brank

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Related to Scold's bridle: Scavenger's daughter

brank

 (brăngk) or branks (brăngks)
n.
A device consisting of a metal frame for the head and a bit to restrain the tongue, formerly used to punish scolds.

[Possibly from Dutch branken, legs (of a compass, scissors, etc.), pl. of branke, branch, from Late Latin branca, paw; see branch.]
American Heritage® Dictionary of the English Language, Fifth Edition. Copyright © 2016 by Houghton Mifflin Harcourt Publishing Company. Published by Houghton Mifflin Harcourt Publishing Company. All rights reserved.

brank

(bræŋk)
vb (intr)
dialect Scot (esp of horses) to prance or strut
Collins English Dictionary – Complete and Unabridged, 12th Edition 2014 © HarperCollins Publishers 1991, 1994, 1998, 2000, 2003, 2006, 2007, 2009, 2011, 2014
References in classic literature ?
There is an iron "scold's bridle" in Walton Church.
ALEGENDARY cup, a trove of Celtic treasures, a scold's bridle, a Laura Ashley dress and SuperTed are among 100 diverse objects collected together for a fascinating new book, Wales in 100 Objects and its Welsh counterpart Cymru Mewn 100 Gwrthrych.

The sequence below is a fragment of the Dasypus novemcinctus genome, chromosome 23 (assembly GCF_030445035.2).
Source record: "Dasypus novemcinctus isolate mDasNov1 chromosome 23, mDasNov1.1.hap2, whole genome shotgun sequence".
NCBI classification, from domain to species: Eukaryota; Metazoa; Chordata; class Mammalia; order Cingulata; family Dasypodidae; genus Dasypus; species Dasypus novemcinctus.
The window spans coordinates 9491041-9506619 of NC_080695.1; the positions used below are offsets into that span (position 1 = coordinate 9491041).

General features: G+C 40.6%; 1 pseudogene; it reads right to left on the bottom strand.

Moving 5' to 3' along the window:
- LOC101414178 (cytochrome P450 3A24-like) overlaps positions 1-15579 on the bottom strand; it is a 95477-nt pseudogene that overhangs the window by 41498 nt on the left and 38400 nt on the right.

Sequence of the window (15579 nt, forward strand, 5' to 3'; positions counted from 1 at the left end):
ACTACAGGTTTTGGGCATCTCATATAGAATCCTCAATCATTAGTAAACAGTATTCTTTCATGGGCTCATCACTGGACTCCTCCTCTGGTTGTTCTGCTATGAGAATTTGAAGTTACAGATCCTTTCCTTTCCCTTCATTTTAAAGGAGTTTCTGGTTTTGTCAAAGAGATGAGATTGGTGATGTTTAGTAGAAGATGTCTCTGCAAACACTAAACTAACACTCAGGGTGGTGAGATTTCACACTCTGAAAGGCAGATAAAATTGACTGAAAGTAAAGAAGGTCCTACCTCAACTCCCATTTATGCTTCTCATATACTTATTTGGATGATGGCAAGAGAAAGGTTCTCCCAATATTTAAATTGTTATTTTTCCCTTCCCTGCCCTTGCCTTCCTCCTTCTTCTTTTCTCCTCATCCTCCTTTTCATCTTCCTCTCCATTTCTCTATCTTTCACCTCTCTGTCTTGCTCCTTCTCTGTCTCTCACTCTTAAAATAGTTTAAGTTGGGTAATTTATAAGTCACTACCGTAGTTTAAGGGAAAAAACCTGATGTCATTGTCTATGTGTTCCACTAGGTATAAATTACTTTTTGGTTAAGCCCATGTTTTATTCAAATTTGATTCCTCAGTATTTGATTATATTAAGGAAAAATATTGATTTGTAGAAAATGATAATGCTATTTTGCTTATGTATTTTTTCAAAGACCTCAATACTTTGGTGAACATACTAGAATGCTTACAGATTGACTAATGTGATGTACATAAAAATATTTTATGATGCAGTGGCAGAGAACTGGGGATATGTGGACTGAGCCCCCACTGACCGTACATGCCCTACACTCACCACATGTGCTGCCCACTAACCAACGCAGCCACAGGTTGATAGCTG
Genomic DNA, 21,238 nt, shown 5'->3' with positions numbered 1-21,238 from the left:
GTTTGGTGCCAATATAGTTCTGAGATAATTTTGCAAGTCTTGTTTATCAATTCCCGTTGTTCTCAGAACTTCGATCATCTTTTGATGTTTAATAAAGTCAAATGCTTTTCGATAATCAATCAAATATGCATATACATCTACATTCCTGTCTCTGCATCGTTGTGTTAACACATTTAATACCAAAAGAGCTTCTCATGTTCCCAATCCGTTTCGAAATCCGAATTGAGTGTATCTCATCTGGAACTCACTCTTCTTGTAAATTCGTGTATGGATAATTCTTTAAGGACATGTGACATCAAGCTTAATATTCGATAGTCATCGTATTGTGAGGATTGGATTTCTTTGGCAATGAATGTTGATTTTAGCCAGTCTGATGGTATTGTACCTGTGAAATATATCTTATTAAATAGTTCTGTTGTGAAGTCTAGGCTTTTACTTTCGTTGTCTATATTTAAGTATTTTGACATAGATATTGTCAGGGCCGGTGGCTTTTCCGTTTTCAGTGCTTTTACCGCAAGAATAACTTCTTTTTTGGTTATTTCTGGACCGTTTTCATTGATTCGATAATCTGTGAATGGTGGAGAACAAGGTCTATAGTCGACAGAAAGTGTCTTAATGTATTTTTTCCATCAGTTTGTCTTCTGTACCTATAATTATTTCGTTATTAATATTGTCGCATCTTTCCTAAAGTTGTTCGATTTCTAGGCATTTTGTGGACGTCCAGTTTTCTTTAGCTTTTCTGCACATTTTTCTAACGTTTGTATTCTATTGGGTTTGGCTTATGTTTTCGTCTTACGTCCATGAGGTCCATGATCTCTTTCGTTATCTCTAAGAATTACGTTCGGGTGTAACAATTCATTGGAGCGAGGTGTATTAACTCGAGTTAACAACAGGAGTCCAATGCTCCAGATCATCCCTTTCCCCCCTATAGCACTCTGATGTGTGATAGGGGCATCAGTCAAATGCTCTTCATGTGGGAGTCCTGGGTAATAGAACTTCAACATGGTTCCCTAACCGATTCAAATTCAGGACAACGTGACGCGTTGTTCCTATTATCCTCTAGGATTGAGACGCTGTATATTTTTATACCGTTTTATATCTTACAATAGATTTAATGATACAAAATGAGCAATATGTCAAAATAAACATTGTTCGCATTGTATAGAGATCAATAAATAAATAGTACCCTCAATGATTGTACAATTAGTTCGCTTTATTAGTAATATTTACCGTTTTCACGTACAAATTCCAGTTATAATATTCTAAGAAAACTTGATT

The mayor, at the end of his tether over the constant heckling, called for the scold's bridle.
By the late 19th century, the Stafford Scold's Bridle was considered more of an historic curiosity than a form of punishment.
Until the eighteenth century, those who fought back might be condemned to the "scold's bridle," a metal and leather contraption, also used to muzzle slaves, that enclosed the wearer's head and, if she attempted to speak, lacerated her tongue.
Display of Morpeth's treasures, including the silver mace from 1604 - the oldest working civic mace in the country, cannon balls from the 1644 siege of Morpeth Castle and a scold's bridle for gossips or scolding wives.
The scold's bridle (or brank's bridle, or branks) is an artifact we now see on display in museums, but from the sixteenth to the nineteenth centuries in Europe (England, Wales, Germany, and Scotland) it was used to punish women who had a lashing, scathing tongue, to punish chatterboxes, gossips, busybodies, yentas, yakety yaks, nags, harpies, shrews, vixens, quibblers, spitfires, hags, magpies, blabbermouths, loudmouths, prattlers, tattletales, hawkers, fussbudgets, floozies ...
The gruesome scold's bridle is one of the forms of punishment on display at a new exhibition which opens today.
Williams outlines things like 'the controversy over woman', scolds and the scold's bridle, aspects of witchcraft trials, folklore and superstition, anti-Catholic sentiment, and the trope of the grotesque.
However, the monster, whose design incorporates a face plate based on a medieval torture device called a scold's bridle, will be portrayed by a star of more than 100 movies.
can we reintroduce the "scold's bridle" for morons?
It was called the 'Scold's Bridle' and was used as a punishment for nagging women..